BAKERSFIELD, Calif. (KGET) — This year’s primary election is less than six months out, and the Central Valley has some of the most competitive races in the state.

When it comes to the often polarizing midterms, there is one issue on which both political parties seem to agree: the importance of getting voters to the polls, or nowadays, the mailbox. But Republican political analyst Cathy Abernathy said the success of that, can vary greatly by district.

“There’s always the issue, number one, of voter interest,” Abernathy said. “Number two, these districts have the same number of people but that doesn’t mean they have the same number of voters.”

17 News analyzed recent election data in the Central Valley from California’s Secretary of State, finding an interesting trend — voters in red districts filled out ballots at a notably higher rate than those within blue-leaning lines

David Valadao’s 21st congressional district, for instance, leans blue, with registered Democrats holding about a 16 percentage point edge over registered Republicans. In 2018 the number of voters who turned in ballots in his district was 92,000 fewer than in Kevin McCarthy’s deep-red 23rd district. In 2020, it was 135,000 fewer.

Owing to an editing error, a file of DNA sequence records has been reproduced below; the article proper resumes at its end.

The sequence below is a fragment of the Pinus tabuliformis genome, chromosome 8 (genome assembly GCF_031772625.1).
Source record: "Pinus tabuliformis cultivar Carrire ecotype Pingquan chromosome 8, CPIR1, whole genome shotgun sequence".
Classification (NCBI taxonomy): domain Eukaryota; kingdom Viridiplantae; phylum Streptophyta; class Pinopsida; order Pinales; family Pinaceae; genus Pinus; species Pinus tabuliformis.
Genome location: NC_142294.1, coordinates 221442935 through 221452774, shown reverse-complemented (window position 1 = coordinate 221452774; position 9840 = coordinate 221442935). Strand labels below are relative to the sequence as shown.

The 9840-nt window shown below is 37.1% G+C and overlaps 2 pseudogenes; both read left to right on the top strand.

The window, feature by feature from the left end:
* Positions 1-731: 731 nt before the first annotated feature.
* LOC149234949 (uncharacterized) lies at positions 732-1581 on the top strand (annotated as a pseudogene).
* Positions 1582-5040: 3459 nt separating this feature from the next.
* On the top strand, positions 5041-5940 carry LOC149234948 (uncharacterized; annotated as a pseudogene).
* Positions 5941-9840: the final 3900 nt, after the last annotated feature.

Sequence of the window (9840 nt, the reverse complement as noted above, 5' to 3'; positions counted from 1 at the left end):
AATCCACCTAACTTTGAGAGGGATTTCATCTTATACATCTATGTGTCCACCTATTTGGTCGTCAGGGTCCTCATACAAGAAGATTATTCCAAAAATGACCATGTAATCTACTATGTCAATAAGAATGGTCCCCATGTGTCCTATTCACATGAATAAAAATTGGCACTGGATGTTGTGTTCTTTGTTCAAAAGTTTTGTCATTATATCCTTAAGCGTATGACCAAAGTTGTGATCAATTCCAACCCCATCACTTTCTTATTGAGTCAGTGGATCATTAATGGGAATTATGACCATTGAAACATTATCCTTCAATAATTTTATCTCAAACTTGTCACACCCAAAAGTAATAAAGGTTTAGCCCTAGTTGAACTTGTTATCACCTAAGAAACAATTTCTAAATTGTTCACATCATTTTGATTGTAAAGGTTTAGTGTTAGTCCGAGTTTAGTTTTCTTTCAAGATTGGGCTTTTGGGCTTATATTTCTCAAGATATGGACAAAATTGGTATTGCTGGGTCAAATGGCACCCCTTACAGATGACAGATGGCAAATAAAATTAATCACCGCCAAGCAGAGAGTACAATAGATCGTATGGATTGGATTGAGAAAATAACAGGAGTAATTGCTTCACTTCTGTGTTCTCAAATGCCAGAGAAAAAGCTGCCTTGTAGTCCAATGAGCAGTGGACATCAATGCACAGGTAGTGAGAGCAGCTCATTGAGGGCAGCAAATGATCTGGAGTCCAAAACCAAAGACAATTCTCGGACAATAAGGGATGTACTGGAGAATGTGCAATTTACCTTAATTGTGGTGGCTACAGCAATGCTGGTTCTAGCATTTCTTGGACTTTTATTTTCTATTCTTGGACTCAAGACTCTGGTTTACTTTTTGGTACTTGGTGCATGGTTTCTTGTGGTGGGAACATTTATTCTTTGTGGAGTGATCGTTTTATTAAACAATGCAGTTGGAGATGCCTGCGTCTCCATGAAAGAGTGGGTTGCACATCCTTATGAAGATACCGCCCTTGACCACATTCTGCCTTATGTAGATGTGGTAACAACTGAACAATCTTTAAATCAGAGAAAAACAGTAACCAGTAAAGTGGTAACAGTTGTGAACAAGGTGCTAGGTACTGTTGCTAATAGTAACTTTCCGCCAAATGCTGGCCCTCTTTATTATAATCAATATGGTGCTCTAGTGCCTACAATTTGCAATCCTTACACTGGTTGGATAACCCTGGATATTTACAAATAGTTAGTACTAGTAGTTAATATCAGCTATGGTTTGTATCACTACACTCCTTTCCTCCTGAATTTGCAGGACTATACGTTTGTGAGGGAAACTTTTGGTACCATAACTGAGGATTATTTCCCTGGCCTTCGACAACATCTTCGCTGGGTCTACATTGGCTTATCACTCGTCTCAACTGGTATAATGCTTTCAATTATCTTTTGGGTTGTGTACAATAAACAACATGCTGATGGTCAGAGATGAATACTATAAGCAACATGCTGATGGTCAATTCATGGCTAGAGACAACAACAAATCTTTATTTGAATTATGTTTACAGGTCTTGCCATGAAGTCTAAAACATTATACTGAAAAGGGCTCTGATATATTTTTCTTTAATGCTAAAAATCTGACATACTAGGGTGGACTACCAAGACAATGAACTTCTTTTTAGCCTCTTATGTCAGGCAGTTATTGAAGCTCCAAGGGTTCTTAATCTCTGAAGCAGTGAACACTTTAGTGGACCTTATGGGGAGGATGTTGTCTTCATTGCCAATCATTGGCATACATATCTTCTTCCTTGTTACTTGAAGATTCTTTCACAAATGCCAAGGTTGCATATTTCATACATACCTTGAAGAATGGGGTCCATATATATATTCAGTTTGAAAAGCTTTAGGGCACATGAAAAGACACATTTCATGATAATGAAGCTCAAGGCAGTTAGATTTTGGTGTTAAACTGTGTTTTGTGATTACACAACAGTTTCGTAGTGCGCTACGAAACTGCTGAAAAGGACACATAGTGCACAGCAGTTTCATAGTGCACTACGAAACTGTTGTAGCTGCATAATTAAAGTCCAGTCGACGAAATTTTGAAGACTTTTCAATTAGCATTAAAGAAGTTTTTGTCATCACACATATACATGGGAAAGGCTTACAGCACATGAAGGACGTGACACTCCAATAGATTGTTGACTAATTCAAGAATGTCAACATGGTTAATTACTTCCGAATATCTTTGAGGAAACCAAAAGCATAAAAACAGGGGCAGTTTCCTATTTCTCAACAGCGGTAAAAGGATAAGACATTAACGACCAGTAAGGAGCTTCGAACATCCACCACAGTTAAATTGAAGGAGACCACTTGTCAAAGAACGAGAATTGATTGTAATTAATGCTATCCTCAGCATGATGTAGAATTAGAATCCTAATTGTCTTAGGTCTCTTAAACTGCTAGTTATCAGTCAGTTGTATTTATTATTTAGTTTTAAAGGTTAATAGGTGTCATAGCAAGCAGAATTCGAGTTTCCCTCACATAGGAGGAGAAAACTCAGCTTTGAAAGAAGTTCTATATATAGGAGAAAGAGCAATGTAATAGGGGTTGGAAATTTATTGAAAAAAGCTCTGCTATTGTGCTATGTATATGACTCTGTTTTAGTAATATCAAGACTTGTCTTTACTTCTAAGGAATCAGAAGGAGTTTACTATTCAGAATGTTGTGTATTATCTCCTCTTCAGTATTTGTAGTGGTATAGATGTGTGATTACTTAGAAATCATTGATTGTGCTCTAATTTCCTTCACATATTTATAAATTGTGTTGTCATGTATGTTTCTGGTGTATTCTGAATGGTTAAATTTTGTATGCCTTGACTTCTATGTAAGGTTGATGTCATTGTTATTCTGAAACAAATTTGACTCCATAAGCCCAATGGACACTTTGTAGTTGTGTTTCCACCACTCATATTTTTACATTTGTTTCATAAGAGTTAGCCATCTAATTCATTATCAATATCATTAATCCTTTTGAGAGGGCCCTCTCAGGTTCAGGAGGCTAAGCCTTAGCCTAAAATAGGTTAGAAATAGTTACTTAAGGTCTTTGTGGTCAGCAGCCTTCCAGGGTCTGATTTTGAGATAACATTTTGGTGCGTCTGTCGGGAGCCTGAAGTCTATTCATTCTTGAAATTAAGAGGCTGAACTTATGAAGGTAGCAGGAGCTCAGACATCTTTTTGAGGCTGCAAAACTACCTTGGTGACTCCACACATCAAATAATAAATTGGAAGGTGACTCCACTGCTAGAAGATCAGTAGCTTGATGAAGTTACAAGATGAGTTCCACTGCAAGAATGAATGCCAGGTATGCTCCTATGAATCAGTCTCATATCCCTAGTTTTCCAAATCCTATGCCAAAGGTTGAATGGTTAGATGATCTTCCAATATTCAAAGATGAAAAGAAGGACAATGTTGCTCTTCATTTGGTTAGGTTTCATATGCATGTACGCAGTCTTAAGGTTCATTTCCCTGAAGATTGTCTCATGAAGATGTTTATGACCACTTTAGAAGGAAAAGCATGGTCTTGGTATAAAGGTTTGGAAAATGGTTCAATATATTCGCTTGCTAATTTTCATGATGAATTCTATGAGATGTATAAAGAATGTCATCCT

“If you look at district 21, there a lot more working class folks, where district 23, a lot would say, there’s more professional class folks living there,” Democratic political analyst Neel Sannappa said.

Sannappa said those in the working class often have inflexible jobs and lower incomes, things he says can hinder one’s ability to turn in a ballot.

But the imbalance in turnout wasn’t unique to congress.

In 2018 Melissa Hurtado’s blue-dominant state senate district had nearly 120,000 fewer voters turn in ballots than Shannon Grove’s Republican senate district.

And when it comes to the assembly, in 2020 and 2018, Rudy Salas’ Democratic assembly district had less than half the turnout of Vince Fong’s red assembly lines.

Democratic candidates such as Hurtado and Salas still won in these blue areas, therefore the data doesn’t necessarily indicate Democrats in these blue districts are voting less then Republicans in these blue districts. What it does indicate, however, is that voters overall in districts where Democrats out-register Republicans are voting in smaller numbers, something Sannappa said the Central Valley’s Democratic party is working on.

“It’s really about education,” he said. “I think we need more resources to reach out to folks and make sure that they do vote and they know when and how to vote and that we help them successfully vote.”